Can anyone really predict the future?
This time of year brings holiday cheer--parties, days off, time with family, gift exchange. It also brings out the prognosticating pundits who want you to believe they know what will happen in 2009. News flash: they don't know. But in an age-old tradition, to meet the expectations of their audiences, they spout predictions anyhow. So go ahead, read them; we all do. Consider this though: when was the last time you saw an analysis of last year's predictions to see how these pundits fared? Answer: rarely if ever.
What we can do with some credibility, however, is point out some important issues to consider in 2009 for those in decision-making roles involving enterprise technologies. Not predictions per se, but current truths that will extend into 2009 and affect how enterprise technology gets done to effectively serve enterprise missions.
- The economic realities are the backdrop to everything.
- The cloud is where much computing moves, depending on attitudes more than cost/benefits.
- The vendor consolidation in 2009 should accelerate, creating a moving target for buyers.
- The green revolution continues as a cost-saving and ethics-driven initiative in many corporations.
- The smarter phone adds applications for business as well as security issues.
- The impatient executive seeks quick, accurate answers from technology, without the need to master something new.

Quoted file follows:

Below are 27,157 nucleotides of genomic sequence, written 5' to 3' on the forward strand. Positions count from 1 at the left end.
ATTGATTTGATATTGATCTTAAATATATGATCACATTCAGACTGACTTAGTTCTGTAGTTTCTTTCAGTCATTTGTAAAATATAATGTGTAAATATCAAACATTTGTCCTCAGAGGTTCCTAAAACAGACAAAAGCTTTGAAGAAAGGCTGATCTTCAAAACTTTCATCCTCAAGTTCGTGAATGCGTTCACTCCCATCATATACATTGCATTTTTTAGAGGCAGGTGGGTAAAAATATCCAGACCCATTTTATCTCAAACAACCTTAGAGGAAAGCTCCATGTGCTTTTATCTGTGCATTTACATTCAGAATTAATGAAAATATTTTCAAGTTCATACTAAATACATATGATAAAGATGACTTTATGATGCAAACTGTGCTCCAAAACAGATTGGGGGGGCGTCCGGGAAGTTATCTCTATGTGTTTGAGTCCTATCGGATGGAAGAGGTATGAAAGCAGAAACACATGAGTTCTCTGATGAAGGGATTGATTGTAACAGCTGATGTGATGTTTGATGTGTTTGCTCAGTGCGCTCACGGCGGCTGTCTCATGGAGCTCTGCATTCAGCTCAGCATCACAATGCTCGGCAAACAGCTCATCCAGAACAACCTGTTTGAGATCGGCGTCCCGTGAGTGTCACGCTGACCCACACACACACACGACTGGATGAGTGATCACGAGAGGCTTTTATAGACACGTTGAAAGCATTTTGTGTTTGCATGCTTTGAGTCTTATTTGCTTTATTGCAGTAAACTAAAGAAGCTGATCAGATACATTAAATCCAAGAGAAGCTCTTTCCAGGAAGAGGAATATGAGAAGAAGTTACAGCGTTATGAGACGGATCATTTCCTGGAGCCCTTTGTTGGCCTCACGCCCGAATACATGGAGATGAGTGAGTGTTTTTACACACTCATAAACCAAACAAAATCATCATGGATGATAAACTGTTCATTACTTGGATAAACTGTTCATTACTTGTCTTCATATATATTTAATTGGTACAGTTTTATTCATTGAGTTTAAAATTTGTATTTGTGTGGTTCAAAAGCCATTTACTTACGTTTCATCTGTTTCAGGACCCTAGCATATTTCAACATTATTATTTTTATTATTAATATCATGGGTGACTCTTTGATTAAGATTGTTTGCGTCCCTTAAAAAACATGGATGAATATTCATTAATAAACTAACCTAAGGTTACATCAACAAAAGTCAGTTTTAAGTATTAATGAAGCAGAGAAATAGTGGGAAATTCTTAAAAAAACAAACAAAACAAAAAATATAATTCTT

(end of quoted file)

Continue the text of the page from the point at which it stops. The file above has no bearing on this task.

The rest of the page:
- The social consumer is the social employee, driving social computing into the enterprise.
- The growth of open-source applications continues in the mid-market, primarily because of perceived cost-savings.
- The proper uses of technologies to improve security of personal data is long overdue.
- There will be more rigorous enforcement of regulations, greater attention to governance, and a resurgence of corporate responsibility.
The economic realities are the backdrop to everything (employment/careers, vendor negotiations, and outsourcing). Companies will surely fail, jobs will be lost, and money will be tight in many sectors, likely reducing overall growth in spending on technology. While the good news is there is still projected spending growth for technology, spending projections vary, and many analysts have reduced their technology spending optimism for 2009. Gartner Group, for example, projects IT budget growth in the range of 0 to 3.3 percent in 2009. Meanwhile, Forrester is projecting growth of 6.1 percent, down from earlier projections of 9.4 percent growth for the year. But there are upsides to all of this for small and midsize companies. Vendors should be more malleable in their negotiations, so companies need to push for concessions--not only lower prices but additional services and more-favorable contract terms. Outsourcing can continue to be a weapon for many companies if used smartly. Proper management of outsourced projects is a must to realize cost savings. Other labor initiatives can save money also, including telecommuting, temporary staffing, and partnerships with higher-education institutions.